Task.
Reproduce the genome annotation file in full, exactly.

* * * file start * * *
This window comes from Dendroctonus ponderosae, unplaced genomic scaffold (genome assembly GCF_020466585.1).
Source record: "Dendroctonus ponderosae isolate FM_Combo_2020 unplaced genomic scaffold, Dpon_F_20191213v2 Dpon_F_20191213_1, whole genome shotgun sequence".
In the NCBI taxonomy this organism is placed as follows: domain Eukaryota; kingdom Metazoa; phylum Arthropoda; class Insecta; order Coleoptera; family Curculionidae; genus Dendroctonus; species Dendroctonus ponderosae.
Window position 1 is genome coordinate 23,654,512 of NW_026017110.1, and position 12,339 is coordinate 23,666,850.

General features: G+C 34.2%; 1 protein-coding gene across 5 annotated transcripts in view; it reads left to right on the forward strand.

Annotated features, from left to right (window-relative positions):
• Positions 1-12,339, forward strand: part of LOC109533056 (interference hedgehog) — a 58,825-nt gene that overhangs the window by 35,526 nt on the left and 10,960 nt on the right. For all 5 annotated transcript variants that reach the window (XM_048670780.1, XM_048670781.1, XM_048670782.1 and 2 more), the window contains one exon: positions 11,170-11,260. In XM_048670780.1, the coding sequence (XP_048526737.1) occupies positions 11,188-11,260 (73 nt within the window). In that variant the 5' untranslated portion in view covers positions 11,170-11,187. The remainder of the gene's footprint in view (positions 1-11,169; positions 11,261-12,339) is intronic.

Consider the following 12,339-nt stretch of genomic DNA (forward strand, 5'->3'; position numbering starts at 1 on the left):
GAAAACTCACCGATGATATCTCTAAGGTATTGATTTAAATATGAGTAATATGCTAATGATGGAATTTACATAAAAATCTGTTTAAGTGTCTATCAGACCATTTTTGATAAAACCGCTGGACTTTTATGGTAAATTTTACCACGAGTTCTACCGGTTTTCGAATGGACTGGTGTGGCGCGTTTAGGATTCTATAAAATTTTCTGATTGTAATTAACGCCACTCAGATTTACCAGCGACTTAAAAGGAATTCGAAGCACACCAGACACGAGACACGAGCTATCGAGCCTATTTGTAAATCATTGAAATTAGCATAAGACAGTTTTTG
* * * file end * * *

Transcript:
This window comes from Dendroctonus ponderosae, unplaced genomic scaffold (genome assembly GCF_020466585.1).
Source record: "Dendroctonus ponderosae isolate FM_Combo_2020 unplaced genomic scaffold, Dpon_F_20191213v2 Dpon_F_20191213_1, whole genome shotgun sequence".
In the NCBI taxonomy this organism is placed as follows: domain Eukaryota; kingdom Metazoa; phylum Arthropoda; class Insecta; order Coleoptera; family Curculionidae; genus Dendroctonus; species Dendroctonus ponderosae.
Window position 1 is genome coordinate 23,654,512 of NW_026017110.1, and position 12,339 is coordinate 23,666,850.

General features: G+C 34.2%; 1 protein-coding gene across 5 annotated transcripts in view; it reads left to right on the forward strand.

Annotated features, from left to right (window-relative positions):
• Positions 1-12,339, forward strand: part of LOC109533056 (interference hedgehog) — a 58,825-nt gene that overhangs the window by 35,526 nt on the left and 10,960 nt on the right. For all 5 annotated transcript variants that reach the window (XM_048670780.1, XM_048670781.1, XM_048670782.1 and 2 more), the window contains one exon: positions 11,170-11,260. In XM_048670780.1, the coding sequence (XP_048526737.1) occupies positions 11,188-11,260 (73 nt within the window). In that variant the 5' untranslated portion in view covers positions 11,170-11,187. The remainder of the gene's footprint in view (positions 1-11,169; positions 11,261-12,339) is intronic.

Consider the following 12,339-nt stretch of genomic DNA (forward strand, 5'->3'; position numbering starts at 1 on the left):
GAAAACTCACCGATGATATCTCTAAGGTATTGATTTAAATATGAGTAATATGCTAATGATGGAATTTACATAAAAATCTGTTTAAGTGTCTATCAGACCATTTTTGATAAAACCGCTGGACTTTTATGGTAAATTTTACCACGAGTTCTACCGGTTTTCGAATGGACTGGTGTGGCGCGTTTAGGATTCTATAAAATTTTCTGATTGTAATTAACGCCACTCAGATTTACCAGCGACTTAAAAGGAATTCGAAGCACACCAGACACGAGACACGAGCTATCGAGCCTATTTGTAAATCATTGAAATTAGCATAAGACAGTTTTTG